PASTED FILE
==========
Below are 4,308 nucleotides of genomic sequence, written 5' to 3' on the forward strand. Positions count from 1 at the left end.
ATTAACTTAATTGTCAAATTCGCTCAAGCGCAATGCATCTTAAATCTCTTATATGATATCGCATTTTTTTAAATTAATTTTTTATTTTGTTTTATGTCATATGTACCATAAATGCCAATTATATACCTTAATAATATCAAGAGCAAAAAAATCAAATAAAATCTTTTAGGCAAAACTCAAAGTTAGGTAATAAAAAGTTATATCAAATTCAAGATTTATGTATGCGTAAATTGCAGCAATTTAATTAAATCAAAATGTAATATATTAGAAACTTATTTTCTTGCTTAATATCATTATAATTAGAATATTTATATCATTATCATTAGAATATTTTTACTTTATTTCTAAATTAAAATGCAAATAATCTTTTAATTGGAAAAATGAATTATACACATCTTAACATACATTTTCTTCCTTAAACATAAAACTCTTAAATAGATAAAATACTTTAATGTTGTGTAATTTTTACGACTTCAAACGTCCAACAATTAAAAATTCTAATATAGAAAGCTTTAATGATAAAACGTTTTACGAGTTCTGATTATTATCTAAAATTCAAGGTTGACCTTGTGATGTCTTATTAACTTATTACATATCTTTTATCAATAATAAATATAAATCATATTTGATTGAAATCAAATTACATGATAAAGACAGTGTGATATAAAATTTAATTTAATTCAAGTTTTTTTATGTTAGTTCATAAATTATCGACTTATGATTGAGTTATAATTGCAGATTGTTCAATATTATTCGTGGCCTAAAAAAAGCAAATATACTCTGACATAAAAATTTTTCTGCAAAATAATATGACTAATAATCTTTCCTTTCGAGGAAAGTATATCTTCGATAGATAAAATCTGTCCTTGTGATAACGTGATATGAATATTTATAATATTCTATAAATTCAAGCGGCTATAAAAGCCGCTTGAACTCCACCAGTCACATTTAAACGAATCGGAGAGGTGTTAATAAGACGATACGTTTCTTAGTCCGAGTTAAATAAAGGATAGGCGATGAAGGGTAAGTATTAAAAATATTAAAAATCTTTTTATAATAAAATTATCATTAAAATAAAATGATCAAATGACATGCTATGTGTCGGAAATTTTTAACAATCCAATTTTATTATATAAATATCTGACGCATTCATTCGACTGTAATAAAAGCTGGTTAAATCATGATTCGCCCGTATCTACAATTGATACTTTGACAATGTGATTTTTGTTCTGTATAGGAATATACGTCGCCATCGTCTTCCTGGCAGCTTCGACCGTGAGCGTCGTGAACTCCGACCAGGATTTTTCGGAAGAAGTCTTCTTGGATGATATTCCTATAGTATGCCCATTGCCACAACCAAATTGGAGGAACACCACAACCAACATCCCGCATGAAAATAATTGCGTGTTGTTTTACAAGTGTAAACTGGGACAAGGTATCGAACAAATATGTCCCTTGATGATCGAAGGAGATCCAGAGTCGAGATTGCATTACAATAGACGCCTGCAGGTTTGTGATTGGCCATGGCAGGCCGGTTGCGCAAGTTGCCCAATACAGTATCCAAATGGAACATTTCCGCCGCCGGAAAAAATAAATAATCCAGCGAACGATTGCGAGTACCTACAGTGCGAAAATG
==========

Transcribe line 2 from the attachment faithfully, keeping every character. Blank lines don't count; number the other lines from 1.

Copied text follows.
ATTAACTTAATTGTCAAATTCGCTCAAGCGCAATGCATCTTAAATCTCTTATATGATATCGCATTTTTTTAAATTAATTTTTTATTTTGTTTTATGTCATATGTACCATAAATGCCAATTATATACCTTAATAATATCAAGAGCAAAAAAATCAAATAAAATCTTTTAGGCAAAACTCAAAGTTAGGTAATAAAAAGTTATATCAAATTCAAGATTTATGTATGCGTAAATTGCAGCAATTTAATTAAATCAAAATGTAATATATTAGAAACTTATTTTCTTGCTTAATATCATTATAATTAGAATATTTATATCATTATCATTAGAATATTTTTACTTTATTTCTAAATTAAAATGCAAATAATCTTTTAATTGGAAAAATGAATTATACACATCTTAACATACATTTTCTTCCTTAAACATAAAACTCTTAAATAGATAAAATACTTTAATGTTGTGTAATTTTTACGACTTCAAACGTCCAACAATTAAAAATTCTAATATAGAAAGCTTTAATGATAAAACGTTTTACGAGTTCTGATTATTATCTAAAATTCAAGGTTGACCTTGTGATGTCTTATTAACTTATTACATATCTTTTATCAATAATAAATATAAATCATATTTGATTGAAATCAAATTACATGATAAAGACAGTGTGATATAAAATTTAATTTAATTCAAGTTTTTTTATGTTAGTTCATAAATTATCGACTTATGATTGAGTTATAATTGCAGATTGTTCAATATTATTCGTGGCCTAAAAAAAGCAAATATACTCTGACATAAAAATTTTTCTGCAAAATAATATGACTAATAATCTTTCCTTTCGAGGAAAGTATATCTTCGATAGATAAAATCTGTCCTTGTGATAACGTGATATGAATATTTATAATATTCTATAAATTCAAGCGGCTATAAAAGCCGCTTGAACTCCACCAGTCACATTTAAACGAATCGGAGAGGTGTTAATAAGACGATACGTTTCTTAGTCCGAGTTAAATAAAGGATAGGCGATGAAGGGTAAGTATTAAAAATATTAAAAATCTTTTTATAATAAAATTATCATTAAAATAAAATGATCAAATGACATGCTATGTGTCGGAAATTTTTAACAATCCAATTTTATTATATAAATATCTGACGCATTCATTCGACTGTAATAAAAGCTGGTTAAATCATGATTCGCCCGTATCTACAATTGATACTTTGACAATGTGATTTTTGTTCTGTATAGGAATATACGTCGCCATCGTCTTCCTGGCAGCTTCGACCGTGAGCGTCGTGAACTCCGACCAGGATTTTTCGGAAGAAGTCTTCTTGGATGATATTCCTATAGTATGCCCATTGCCACAACCAAATTGGAGGAACACCACAACCAACATCCCGCATGAAAATAATTGCGTGTTGTTTTACAAGTGTAAACTGGGACAAGGTATCGAACAAATATGTCCCTTGATGATCGAAGGAGATCCAGAGTCGAGATTGCATTACAATAGACGCCTGCAGGTTTGTGATTGGCCATGGCAGGCCGGTTGCGCAAGTTGCCCAATACAGTATCCAAATGGAACATTTCCGCCGCCGGAAAAAATAAATAATCCAGCGAACGATTGCGAGTACCTACAGTGCGAAAATG